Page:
Survive a Power Blackout
From Wired How-To Wiki
North America has been well served by its electrical grid for about 125 years, and for the most part, everything’s been hunky dory. However, if there’s one thing that experience has taught us, it’s that the more reliant we are on electricity, the more it hurts during those rare occasions when it’s gone.
When a major blackout hit New York City in 1977, it resulted in widespread looting, vandalism and violence. In comparison, the massive blackout of 2003 that disrupted electricity to 50 million people across Ontario and eight U.S. states for up to four days was more a severe headache than an occasion to run wild. Still, it brought a new level of awareness to millions — that being prepared is not so much a crazy survivalist notion as a common-sense necessity.
It’s important to be prepared at all times, but especially during the summer months — the so-called “blackout season” runs from the middle of the summer (mid-July) until the end of September — and in the dead of winter when ice storms can bring down power lines.
This guide aims to give some pointers to help you prepare your home for the next power outage and to help keep you and your family safe during the next blackout.
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Prepare an Emergency Kit
You think ahead for any situation, so you already have an emergency kit ready, right? If not, the U.S. Government has some suggestions for a basic survival kit:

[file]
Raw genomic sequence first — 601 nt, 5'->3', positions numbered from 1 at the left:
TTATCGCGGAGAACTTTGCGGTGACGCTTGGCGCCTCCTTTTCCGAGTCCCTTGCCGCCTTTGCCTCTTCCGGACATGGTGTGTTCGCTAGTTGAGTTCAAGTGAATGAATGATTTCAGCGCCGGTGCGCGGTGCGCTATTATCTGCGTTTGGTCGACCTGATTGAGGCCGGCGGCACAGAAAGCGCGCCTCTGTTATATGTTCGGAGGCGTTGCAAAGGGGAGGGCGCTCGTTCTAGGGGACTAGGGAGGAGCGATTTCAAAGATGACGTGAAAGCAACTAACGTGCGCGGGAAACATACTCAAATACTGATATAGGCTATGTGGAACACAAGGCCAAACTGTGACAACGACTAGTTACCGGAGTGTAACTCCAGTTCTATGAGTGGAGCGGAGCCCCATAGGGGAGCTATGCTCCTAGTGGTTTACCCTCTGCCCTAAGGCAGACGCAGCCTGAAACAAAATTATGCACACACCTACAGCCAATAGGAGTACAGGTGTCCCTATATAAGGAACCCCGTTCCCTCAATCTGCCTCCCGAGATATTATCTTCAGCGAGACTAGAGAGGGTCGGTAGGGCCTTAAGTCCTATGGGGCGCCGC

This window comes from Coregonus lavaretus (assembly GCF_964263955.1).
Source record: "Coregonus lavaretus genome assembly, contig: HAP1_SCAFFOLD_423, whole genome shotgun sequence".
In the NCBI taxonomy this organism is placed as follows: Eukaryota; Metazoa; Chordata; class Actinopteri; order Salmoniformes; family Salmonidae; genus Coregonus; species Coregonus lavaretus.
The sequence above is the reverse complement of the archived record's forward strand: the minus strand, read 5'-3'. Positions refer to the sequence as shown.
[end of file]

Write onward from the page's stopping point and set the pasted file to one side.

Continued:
- Water. A three-day supply, one gallon per day per person.
- Food. A three-day supply, per person, of non-perishable food. If you include canned food, remember the can opener.
- A radio. Battery-powered or hand-crank powered, along with extra batteries. Consider an NOAA Weather Radio, or a portable that receives those bands.
- A flashlight with batteries. Go for an LED flashlight, which lasts a long time on a single charge. There are also hand-crank models available. Even better, consider a wall-plug emergency version that keeps charged and automatically lights up (so you can find it) when the power cuts out.
- A first aid kit.
- A whistle to signal for help. If you’re in the dark for long and have to keep the kids from fighting, this could also serve as your referee whistle.
- Plastic sheeting along with duct tape and a dust mask.
- Personal sanitation items like wet naps or moist toilettes, garbage bags, plastic ties, and toilet paper.
- A wrench or pliers for turning off utilities.
- Maps of your city or local area.
Tip: Think about your pets (more water as well as food for them), people with special dietary needs and anyone requiring medication such as insulin. Make sure you have supplies handy.
Tip: Wired magazine put together its own Smarter Emergency Kit list in the May 2005 issue.
Prepare Your Home
- An uninterruptible power supply (UPS) for your computer buys you a bit of extra run time when the power goes, as well as some protection from surges when the power comes back.
- A surge protector for your precious stereo, HDTV and videogame console(s). When power is restored after a blackout, voltage may vary as the system stabilizes. Those spikes and dips can fry unprotected electronics.
- Smoke detectors. Many homes are equipped with hard-wired smoke and carbon-monoxide detectors. Make sure that you either have a model with battery back up, or supplement any hard-wired detectors with battery-powered models so you are still protected.